Well, men slander only those they hate or “fear.” Why should we be hated? As to fearing us, who can say? Truth is not always welcome and, perhaps, we utter too many real truths! Yet, since the day our Society was founded in the United States, fourteen years ago, our teachings have received wholly unhoped-for attention. The original program had to be enlarged, and the territory of our researches and combined explorations now extends towards unlimited horizons. This expansion was made necessary by the ever growing number of our members, a number still increasing daily; the diversity of their races and their religions requiring ever deeper studies on our part. However, although our program was enlarged, nothing was changed as to the three main objects, except, alas, with regard to the one dearest to our heart, the first, that is: Universal Brotherhood without distinction of race, color or creed. Notwithstanding all our efforts, this object has almost always been ignored, or has remained a dead letter, in India especially, thanks to the innate superciliousness and national pride of the English. Except for that, the other two objects, that is to say, the study of Oriental religions, especially of the ancient Vedic and Buddhistic scriptures, and our researches into the latent powers of man, have been pursued with a zeal that has received its reward.
Since 1876 we have been compelled to deviate more and more from the main highway of general principles, originally laid down, and to take ever widening subsidiary paths. Thus in order to satisfy all Theosophists, and to follow the evolution of all religions, we have been forced to travel clear around the globe, beginning our pilgrimage at the dawn of the cycle of nascent humanity. These researches have resulted in a synthesis which has just been sketched in The Secret Doctrine, certain portions of which will be translated in this Magazine. The doctrine is barely outlined in our volumes; and yet the mysteries unveiled therein concerning the beliefs of the prehistoric peoples, cosmogenesis and anthropology, had never been divulged until now. Certain of its dogmas and theories are in conflict with scientific theories, especially with those of Darwin; yet they explain and throw light on what to this day had remained incomprehensible; and fill more than one gap, left open, nolens volens, by official science. But we had to present all these doctrines, such as they are, or never to broach the subject at all. He who is frightened by these infinite prospects and would seek to reduce them by using the shortcuts and the “flying bridges” artificially constructed by modern science over its thousand and one gaps, will do better not to enter the Thermopylae of archaic science.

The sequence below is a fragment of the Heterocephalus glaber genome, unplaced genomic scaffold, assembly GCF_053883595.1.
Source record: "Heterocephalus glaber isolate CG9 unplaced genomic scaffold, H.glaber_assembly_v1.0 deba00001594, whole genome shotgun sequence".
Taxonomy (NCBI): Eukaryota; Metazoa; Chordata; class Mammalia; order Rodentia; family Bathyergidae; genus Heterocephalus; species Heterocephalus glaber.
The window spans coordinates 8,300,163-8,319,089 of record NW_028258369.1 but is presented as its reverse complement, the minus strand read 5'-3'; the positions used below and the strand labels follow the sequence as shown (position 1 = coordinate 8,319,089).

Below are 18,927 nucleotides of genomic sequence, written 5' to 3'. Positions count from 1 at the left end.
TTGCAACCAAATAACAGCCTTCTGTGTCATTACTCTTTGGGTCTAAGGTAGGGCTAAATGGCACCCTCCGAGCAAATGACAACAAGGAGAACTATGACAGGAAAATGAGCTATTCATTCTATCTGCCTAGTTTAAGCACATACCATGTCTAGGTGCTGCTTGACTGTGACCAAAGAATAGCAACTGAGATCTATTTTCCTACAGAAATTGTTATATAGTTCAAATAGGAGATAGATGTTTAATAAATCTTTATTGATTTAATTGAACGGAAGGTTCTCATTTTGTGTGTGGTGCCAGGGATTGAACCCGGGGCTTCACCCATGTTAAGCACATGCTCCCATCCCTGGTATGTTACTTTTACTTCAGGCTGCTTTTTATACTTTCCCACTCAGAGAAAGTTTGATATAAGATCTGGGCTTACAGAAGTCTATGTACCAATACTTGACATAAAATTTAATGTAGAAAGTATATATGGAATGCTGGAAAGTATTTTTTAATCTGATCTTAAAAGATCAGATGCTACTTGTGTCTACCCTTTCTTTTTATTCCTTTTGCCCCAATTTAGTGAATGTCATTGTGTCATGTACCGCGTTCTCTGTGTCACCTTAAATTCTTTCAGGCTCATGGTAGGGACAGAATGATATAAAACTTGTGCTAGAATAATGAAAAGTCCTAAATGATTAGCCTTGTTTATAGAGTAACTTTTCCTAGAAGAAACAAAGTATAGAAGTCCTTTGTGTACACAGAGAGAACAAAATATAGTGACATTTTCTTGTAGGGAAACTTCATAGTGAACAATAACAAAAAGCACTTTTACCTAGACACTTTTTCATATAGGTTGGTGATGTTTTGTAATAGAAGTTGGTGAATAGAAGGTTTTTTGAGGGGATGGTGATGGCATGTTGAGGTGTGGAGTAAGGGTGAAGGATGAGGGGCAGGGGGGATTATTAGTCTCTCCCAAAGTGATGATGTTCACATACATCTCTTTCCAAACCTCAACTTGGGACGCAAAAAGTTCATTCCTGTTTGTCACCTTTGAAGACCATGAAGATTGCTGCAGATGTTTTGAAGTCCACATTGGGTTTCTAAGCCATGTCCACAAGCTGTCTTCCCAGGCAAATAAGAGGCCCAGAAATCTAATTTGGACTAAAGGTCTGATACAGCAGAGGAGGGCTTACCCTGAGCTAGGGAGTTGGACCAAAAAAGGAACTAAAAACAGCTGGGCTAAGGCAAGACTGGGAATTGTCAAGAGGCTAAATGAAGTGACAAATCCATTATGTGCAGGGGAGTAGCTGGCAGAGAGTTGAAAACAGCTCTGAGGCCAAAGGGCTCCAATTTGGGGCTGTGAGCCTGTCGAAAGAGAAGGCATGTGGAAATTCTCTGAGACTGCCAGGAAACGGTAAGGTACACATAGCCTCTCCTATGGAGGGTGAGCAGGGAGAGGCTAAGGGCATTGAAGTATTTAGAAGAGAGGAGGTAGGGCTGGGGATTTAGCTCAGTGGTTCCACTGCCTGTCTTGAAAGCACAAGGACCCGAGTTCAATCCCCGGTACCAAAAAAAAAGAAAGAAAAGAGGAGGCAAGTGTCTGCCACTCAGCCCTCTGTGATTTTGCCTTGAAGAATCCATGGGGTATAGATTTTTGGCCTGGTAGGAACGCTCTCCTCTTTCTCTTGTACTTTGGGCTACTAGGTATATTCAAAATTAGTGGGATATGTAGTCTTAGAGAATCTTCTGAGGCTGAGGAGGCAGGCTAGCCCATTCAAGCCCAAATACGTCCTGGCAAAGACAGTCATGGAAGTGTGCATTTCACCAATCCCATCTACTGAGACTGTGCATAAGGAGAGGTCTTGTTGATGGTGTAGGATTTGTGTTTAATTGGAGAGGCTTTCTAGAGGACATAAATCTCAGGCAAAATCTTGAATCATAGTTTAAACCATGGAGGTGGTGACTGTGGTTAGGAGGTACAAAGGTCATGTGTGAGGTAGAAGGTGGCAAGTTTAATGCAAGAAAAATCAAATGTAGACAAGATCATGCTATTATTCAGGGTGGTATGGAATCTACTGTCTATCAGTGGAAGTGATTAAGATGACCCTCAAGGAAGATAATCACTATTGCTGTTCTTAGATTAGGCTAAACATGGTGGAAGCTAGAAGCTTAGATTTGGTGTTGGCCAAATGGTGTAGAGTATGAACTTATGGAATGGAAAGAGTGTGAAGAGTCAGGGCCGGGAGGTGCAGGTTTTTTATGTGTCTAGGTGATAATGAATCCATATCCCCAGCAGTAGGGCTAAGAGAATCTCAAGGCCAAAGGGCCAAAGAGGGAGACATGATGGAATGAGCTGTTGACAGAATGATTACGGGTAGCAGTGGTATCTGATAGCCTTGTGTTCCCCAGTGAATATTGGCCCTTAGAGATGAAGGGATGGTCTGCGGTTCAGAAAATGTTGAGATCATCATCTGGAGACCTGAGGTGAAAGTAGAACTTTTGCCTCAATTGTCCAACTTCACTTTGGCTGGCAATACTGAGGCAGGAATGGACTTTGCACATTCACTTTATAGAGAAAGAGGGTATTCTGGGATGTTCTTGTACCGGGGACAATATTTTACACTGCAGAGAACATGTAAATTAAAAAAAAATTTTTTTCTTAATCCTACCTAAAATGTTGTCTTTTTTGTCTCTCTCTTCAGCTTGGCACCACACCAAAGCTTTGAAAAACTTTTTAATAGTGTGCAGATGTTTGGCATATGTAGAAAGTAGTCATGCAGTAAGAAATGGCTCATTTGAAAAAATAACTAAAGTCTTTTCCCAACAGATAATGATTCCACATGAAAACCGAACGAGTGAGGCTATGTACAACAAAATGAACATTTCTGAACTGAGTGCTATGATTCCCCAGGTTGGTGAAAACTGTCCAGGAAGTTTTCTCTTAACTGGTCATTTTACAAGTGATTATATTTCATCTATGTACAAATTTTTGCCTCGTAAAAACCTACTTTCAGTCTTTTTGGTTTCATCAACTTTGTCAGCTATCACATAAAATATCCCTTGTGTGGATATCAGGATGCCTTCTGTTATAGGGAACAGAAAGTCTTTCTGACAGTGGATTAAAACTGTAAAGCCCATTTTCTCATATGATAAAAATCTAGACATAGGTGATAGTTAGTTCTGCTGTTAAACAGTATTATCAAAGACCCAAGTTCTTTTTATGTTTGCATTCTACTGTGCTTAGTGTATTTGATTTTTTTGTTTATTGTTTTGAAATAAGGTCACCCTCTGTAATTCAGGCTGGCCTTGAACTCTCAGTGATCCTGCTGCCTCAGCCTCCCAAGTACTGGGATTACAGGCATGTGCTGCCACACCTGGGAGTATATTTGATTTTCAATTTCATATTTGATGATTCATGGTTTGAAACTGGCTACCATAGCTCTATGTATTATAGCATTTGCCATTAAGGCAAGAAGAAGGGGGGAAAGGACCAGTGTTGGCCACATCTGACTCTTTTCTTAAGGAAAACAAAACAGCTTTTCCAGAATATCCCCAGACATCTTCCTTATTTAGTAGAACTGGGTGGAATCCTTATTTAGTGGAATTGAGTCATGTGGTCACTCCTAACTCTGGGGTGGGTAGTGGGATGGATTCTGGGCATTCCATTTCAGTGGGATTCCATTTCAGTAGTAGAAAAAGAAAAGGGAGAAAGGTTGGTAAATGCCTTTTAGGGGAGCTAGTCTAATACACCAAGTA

Such has been one of the results our Society has achieved; a poor one, perhaps, but one that will certainly be followed by further revelations, exoteric or purely esoteric. If we speak thereof it is to prove that we do not preach any religion in particular, leaving each member utterly free to follow his own particular belief. The prime object of our organization, of which we strive to make a real brotherhood, is fully expressed in the motto of the Theosophical Society and of all its organs: “There is no Religion higher than Truth.” Hence, as an impersonal Society, we must welcome Truth wherever it may be found, without partiality for any one belief as against another. This leads directly to a quite logical deduction: if we acclaim and welcome with open arms every earnest seeker after truth, it follows that there is no place in our ranks for the ardent sectarian, for the bigot, or for the hypocrite surrounded by a “Chinese wall” of dogmas, each stone of which bears the inscription: “No one may pass here.” What, indeed, could be the position in our midst of a fanatic whose religion forbids all research, and does not admit the free use of reason—when the original concept, the very root from which grows the beautiful plant that we call Theosophy, is free and complete research into all the mysteries, natural, divine, or human!